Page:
Public urged to look after their eyesight

A  retired nurse who developed a condition - which is the leading cause of blindness in over 50s in Ireland - is appealing to the public not to take their eyesight for granted.

Bernie Glynn, who previously worked in Dublin but moved to Ballylee in Peterswell in 2007, is keen to highlight the risk of Age Related Macular Degeneration (AMD ). There are almost 100,000 diagnosed cases in this country.

Ms Glynn, who was diagnosed when she was 60 eight years ago, learned that she had AMD following her retirement. She began to experience distorted vision in her right eye whereby straight lines would appear “wavy” and “distorted”.

The former phlebotomist says she did not take much notice of this change in vision initially. “I was compensating with my other eye.”

However when the problem worsened she decided to get the matter investigated and attended an eye specialist.

“I went to see Mr Frank Kinsella in the Galway Clinic and he told me I had AMD. I didn’t think it was anything like that. I was a bit upset because I felt like I was still young.”

Her sunny outlook soon took over. “I decided that was what I was dealt and I had to deal with it. I still had a good eye left,” says the woman who received a kidney transplant when she was aged 31.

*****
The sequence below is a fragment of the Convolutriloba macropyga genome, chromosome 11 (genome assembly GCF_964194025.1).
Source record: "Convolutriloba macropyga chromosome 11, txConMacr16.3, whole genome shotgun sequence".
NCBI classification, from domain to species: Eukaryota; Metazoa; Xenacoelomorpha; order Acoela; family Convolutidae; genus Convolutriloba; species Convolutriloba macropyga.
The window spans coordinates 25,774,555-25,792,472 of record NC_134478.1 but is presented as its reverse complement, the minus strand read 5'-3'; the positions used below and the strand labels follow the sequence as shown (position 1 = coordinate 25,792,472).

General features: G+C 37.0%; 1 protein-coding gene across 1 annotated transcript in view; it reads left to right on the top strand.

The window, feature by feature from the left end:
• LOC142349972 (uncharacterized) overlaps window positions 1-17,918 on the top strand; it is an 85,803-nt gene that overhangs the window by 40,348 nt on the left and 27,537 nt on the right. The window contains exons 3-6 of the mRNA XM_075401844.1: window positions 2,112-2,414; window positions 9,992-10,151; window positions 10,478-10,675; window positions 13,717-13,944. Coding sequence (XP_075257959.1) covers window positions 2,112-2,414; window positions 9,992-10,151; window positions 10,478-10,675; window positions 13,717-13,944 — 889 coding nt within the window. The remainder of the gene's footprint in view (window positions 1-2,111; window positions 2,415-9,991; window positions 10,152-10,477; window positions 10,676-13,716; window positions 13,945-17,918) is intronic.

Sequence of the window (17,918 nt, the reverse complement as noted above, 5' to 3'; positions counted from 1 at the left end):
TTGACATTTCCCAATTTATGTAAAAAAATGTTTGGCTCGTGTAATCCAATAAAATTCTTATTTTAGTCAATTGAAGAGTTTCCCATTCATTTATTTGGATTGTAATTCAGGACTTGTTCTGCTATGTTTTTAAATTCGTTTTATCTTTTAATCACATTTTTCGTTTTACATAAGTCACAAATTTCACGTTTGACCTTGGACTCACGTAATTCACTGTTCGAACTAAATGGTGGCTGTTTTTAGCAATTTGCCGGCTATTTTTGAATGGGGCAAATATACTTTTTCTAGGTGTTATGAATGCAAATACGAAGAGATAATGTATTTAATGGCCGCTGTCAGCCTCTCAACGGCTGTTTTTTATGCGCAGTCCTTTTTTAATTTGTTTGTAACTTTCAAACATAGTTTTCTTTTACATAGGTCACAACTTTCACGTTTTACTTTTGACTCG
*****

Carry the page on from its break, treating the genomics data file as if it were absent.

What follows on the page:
“Mr Kinsella immediately commenced eye injections aimed at stopping the bleeding at the back of the eye and minimising the loss of eyesight. But the eye did not respond well because the condition was well advanced.”

Ms Glynn, who has been wearing glasses because of shortsightedness since she was eight, was diagnosed with Wet AMD. “AMD is the most common cause of blindness in over 50s. As you age you are more likely to get it. There are two types:- Dry AMD which affects 90 per cent of AMD sufferers and causes loss of central vision over time and Wet AMD, a more severe form of the condition where the back of the eye grows abnormal blood vessels which leak fluid into it. This has a very rapid progression and can cause blindness much quicker. It affects 10 per cent of sufferers.”

Eventuallly she lost central vision in her right eye but retains peripheral vision. While her “good” eye was being monitored it became apparent  in December 2011 that the condition had affected it also. She began receiving injections in this eye and it is responding very well to the treatment. “My other eye was too far gone.”

She says while her vision is not as good as it was she is managing well. “I am very happy that my other eye is responding to the injections. I can read and watch TV. I can see well though I wouldn’t be able to thread a needle. There is a certain amount of scarring which would affect me if I was working.”

She says she is blessed with Albert, her very supportive husband, great walking buddies and Mr Kinsella, the senior opthalmic surgeon, who is monitoring her condition. “It’s a pleasure to go into him and his team, I don’t worry anymore. We are on top of it now.”

Ms Glynn is urging people to recognise the importance of eye health and says while people are very conscious of the risks of high cholesterol and blood pressure they are less aware of the need to be vigilant about their eyes.

“I think people take their eyesight for granted. It is as important as their general medical health but does not get the same attention. The message that we need to get across is that people over 50 should get their eyes checked regularly. Early detection is important and early action is necessary to minimise eyesight loss.”

 

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